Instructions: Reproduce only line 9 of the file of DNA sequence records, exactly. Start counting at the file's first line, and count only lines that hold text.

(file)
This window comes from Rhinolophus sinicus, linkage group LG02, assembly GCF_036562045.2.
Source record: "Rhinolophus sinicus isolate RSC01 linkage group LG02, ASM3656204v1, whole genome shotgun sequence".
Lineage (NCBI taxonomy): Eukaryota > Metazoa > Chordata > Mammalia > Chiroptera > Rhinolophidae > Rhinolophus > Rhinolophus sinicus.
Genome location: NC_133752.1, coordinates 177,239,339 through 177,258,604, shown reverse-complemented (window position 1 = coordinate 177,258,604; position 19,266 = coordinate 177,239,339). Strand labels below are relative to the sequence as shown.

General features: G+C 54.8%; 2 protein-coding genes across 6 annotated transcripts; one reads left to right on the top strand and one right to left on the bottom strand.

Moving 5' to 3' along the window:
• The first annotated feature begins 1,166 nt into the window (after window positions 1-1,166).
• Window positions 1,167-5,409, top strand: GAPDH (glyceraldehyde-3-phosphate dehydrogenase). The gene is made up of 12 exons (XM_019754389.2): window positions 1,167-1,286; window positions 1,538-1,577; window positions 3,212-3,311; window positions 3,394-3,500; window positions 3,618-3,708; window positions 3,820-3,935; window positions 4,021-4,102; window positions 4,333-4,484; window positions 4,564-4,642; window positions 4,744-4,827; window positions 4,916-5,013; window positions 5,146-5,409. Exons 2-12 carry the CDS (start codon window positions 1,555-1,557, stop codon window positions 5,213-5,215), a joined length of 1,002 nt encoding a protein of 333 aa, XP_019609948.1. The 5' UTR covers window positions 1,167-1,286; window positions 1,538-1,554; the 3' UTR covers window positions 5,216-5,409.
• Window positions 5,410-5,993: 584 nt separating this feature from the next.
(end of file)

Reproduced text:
• Window positions 5,410-5,993: 584 nt separating this feature from the next.